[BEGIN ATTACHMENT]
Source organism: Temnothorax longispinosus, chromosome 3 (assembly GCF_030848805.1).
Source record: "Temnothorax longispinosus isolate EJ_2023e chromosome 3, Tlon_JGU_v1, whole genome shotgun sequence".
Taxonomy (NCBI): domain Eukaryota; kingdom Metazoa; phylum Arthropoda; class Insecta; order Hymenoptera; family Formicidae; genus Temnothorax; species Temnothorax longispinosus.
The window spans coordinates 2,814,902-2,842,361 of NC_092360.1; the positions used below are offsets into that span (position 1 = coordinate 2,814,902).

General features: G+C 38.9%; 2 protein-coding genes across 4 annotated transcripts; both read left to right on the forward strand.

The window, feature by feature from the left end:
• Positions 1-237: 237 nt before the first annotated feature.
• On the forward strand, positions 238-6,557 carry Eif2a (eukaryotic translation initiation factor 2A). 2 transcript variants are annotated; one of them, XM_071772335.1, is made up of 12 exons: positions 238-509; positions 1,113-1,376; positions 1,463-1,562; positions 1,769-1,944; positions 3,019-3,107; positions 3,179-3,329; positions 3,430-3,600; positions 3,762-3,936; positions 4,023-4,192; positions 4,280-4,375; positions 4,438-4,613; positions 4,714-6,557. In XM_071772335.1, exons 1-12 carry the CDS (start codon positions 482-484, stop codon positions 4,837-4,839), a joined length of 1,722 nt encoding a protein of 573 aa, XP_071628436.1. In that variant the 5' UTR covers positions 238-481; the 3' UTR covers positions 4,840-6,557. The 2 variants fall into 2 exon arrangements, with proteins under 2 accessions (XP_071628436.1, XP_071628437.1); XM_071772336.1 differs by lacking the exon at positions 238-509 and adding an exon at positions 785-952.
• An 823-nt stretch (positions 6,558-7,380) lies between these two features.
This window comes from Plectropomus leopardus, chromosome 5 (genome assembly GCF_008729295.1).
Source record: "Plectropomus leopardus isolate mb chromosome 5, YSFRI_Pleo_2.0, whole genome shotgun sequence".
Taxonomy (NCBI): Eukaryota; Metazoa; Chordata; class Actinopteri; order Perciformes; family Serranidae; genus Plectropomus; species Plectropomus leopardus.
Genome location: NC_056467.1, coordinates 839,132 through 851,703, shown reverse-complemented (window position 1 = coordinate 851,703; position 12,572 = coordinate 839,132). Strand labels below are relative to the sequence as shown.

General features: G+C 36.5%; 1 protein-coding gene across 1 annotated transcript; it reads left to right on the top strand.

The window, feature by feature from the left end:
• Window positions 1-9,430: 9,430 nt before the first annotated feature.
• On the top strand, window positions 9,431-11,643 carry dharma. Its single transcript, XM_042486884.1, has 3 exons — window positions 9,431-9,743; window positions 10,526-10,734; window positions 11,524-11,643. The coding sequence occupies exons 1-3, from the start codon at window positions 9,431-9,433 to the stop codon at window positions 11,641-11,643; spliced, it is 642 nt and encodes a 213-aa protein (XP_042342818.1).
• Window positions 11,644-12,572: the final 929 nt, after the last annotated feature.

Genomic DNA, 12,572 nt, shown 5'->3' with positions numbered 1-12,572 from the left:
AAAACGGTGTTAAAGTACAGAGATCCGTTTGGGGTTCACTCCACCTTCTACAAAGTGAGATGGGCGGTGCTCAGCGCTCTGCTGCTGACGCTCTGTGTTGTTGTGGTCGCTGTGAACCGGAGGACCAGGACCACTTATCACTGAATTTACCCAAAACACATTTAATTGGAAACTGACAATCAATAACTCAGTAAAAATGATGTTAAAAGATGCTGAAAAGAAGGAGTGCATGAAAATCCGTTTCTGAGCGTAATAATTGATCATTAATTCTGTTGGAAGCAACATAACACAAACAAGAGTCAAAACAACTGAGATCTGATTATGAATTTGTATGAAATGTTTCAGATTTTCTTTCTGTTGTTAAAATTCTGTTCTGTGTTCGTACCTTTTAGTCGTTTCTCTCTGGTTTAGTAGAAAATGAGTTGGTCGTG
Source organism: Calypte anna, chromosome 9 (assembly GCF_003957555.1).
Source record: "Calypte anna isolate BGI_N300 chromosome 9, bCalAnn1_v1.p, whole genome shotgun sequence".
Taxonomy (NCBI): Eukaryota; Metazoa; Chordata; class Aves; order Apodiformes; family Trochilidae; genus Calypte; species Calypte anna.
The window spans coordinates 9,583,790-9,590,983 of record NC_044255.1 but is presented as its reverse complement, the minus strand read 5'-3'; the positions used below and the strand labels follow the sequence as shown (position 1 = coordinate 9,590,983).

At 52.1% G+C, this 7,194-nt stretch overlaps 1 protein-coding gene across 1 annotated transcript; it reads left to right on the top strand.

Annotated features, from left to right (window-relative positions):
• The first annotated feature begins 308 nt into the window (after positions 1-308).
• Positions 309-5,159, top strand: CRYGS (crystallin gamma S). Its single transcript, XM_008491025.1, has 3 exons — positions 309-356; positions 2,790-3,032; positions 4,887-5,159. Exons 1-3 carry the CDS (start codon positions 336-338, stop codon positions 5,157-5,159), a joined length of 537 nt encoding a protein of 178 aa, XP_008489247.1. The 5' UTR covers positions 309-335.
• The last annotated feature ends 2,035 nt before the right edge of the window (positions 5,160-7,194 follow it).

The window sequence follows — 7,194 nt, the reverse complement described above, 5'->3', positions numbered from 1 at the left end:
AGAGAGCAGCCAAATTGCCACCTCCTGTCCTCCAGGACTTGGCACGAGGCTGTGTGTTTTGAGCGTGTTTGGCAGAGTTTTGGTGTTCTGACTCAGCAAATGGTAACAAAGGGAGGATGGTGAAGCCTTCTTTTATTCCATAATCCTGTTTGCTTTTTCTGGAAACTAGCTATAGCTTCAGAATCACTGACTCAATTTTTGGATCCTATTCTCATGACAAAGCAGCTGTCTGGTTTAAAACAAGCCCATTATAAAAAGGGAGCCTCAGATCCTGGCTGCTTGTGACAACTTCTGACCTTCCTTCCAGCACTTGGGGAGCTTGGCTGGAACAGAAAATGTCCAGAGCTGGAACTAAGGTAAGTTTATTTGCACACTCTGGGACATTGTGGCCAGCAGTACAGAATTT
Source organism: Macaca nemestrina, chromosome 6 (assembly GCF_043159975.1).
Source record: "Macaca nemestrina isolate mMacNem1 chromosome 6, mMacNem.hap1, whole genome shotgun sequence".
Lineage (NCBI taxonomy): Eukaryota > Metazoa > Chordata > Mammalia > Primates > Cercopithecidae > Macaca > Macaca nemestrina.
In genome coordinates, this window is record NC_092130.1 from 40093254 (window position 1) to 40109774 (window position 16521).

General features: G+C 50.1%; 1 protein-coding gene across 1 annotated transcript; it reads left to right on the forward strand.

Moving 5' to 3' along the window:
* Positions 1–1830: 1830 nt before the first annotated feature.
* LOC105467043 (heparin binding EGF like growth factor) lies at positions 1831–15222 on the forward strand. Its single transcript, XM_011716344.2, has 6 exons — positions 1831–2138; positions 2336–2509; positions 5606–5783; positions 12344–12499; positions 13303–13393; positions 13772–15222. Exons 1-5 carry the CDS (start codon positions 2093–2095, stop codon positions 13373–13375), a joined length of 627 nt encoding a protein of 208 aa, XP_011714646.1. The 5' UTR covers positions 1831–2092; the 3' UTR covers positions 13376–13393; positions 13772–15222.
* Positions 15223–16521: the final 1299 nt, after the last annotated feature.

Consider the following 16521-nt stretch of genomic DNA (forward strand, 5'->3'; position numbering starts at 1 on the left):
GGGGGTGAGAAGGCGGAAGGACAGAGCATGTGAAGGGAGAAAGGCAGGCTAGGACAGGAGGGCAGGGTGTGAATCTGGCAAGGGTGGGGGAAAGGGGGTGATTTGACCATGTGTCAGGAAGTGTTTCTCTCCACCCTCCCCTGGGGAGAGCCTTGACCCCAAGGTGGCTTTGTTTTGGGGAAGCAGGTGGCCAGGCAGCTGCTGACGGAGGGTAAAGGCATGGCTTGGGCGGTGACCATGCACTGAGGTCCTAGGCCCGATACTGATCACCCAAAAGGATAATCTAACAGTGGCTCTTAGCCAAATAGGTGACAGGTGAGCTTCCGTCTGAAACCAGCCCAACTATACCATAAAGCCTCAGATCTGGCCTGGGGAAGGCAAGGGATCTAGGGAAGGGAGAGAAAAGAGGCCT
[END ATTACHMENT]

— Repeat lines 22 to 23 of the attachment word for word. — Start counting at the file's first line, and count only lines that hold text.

Source record: "Calypte anna isolate BGI_N300 chromosome 9, bCalAnn1_v1.p, whole genome shotgun sequence".
Taxonomy (NCBI): Eukaryota; Metazoa; Chordata; class Aves; order Apodiformes; family Trochilidae; genus Calypte; species Calypte anna.